deCODE Obesity Study Sheds Light on How Genetics Affects Risk and Onset of Common Diseases
News Mar 18, 2008
In a paper published online in the journal Nature, a team of deCODE scientists detail a major mechanism through which genetic factors contribute to major public health problems.
In its work on the inherited components of dozens of common diseases, deCODE has discovered gene variants that significantly affect individual susceptibility or protection against disease. In the common forms of these conditions – such as obesity, type 2 diabetes and cardiovascular diseases – deCODE has previously shown that genetic variants confer increased or decreased risk by upregulating or downregulating the activity of major biological pathways.
As a result, these variants place individuals on a spectrum of risk, with most of the population clustered at roughly average risk and a smaller number of people at either significantly higher or lower risk.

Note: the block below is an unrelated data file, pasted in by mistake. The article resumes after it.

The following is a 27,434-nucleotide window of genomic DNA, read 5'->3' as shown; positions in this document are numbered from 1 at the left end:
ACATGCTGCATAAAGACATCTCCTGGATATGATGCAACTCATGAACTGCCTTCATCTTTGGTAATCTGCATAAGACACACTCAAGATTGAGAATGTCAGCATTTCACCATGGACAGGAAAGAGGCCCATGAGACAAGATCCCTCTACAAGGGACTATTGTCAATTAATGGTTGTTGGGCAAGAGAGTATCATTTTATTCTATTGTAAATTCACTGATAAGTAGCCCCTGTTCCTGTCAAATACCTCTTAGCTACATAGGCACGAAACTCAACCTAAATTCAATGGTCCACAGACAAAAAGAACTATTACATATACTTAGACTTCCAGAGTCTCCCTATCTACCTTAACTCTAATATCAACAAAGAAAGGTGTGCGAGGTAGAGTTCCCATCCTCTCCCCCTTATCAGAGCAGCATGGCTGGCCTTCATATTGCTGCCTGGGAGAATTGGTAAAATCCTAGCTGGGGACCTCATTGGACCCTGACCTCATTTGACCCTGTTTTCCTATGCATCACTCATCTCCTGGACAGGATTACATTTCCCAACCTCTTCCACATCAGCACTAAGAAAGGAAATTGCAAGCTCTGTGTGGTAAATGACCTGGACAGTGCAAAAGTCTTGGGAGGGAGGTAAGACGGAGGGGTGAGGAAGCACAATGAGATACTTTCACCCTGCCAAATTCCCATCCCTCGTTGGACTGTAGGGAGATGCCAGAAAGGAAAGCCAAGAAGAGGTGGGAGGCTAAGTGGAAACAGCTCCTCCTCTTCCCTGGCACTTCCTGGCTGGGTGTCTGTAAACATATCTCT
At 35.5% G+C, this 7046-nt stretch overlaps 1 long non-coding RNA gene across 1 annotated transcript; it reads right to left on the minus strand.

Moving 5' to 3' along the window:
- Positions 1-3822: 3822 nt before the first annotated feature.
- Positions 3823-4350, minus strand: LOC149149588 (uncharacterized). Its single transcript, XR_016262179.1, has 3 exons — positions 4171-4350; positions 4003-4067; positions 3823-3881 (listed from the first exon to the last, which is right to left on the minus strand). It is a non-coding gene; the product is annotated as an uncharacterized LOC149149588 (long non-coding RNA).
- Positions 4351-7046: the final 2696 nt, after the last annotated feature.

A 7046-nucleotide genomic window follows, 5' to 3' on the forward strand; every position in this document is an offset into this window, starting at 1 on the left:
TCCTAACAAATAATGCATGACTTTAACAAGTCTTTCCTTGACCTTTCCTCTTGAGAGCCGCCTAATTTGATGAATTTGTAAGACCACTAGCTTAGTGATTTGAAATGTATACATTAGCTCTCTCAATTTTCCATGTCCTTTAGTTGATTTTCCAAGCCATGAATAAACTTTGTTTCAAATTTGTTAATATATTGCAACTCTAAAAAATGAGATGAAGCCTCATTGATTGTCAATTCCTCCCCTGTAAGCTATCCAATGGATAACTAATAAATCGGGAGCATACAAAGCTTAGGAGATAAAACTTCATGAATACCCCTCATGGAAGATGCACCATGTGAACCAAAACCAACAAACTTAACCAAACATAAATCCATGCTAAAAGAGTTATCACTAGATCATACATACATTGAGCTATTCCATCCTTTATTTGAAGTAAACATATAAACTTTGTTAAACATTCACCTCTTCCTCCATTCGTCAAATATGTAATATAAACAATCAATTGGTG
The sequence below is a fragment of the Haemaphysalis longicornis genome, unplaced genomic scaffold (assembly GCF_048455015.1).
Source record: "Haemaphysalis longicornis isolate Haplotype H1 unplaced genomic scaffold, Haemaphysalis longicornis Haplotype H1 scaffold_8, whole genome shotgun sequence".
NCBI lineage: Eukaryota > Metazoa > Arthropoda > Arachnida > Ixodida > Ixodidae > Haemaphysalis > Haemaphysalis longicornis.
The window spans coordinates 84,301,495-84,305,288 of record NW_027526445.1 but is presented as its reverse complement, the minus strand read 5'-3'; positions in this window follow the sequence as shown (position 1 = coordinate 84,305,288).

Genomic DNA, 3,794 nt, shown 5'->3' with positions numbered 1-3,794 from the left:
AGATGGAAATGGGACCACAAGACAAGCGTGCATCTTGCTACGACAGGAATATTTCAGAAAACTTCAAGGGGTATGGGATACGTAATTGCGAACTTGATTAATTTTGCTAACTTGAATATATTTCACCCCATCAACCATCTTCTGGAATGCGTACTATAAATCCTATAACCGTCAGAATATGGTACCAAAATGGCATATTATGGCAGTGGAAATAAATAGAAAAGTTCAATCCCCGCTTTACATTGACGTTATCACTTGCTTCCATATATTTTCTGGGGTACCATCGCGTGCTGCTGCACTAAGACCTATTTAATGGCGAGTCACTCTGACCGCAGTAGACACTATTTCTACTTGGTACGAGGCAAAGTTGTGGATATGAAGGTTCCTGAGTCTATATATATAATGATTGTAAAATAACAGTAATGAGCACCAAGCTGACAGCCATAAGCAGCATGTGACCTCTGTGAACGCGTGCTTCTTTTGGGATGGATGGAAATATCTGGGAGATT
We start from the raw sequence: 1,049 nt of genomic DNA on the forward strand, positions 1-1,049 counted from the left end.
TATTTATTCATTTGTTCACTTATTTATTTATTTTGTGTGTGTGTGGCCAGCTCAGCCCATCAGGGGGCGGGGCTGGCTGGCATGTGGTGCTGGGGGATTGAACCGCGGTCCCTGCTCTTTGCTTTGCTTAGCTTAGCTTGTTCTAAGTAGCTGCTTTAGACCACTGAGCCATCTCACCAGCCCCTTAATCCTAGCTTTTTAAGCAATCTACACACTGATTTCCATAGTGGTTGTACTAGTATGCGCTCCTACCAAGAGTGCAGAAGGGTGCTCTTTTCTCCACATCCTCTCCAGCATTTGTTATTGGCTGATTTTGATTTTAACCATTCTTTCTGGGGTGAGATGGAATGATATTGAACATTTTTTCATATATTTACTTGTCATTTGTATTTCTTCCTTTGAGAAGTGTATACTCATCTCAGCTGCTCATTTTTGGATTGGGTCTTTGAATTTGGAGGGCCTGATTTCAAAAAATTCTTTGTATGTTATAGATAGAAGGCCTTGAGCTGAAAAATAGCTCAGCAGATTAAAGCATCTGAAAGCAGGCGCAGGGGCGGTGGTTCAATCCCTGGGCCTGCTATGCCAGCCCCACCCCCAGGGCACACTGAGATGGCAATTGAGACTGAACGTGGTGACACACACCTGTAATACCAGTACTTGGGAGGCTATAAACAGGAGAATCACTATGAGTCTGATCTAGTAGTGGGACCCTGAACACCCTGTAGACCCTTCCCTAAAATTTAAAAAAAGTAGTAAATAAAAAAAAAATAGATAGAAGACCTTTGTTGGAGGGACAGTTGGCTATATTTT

In paper, the deCODE team and collaborators from Merck demonstrate one of the principal ways in which the activity of biological pathways is functionally perturbed in a quintessentially complex condition: obesity. Through analysis of adipose tissue from some 1700 Icelandic participants in obesity research cohorts, the deCODE team showed in data derived from primary human tissue that variations in gene expression – in the up-regulation or downregulation of how genes are translated into proteins – have a major impact on several parameters of clinical obesity.
The deCODE team then used its unique resources for genome-wide linkage and association analysis to demonstrate that variability in gene expression, like overall risk for disease, has a significant inherited component that can be linked to specific versions of genetic markers.
The paper, “Genetics of gene expression and its effect on disease,” is published on Nature’s website, www.nature.com, and will appear in a subsequent print edition of the journal.
Back in 2009, researchers identified a herd of Awassi sheep suffering from "day blindness". As that term implies, these sheep were blind during the day (in bright light) but could see at night, in low-light conditions. After identifying the genetic basis of this blindness, researchers have now successfully used gene therapy to restore their daytime vision.READ MORE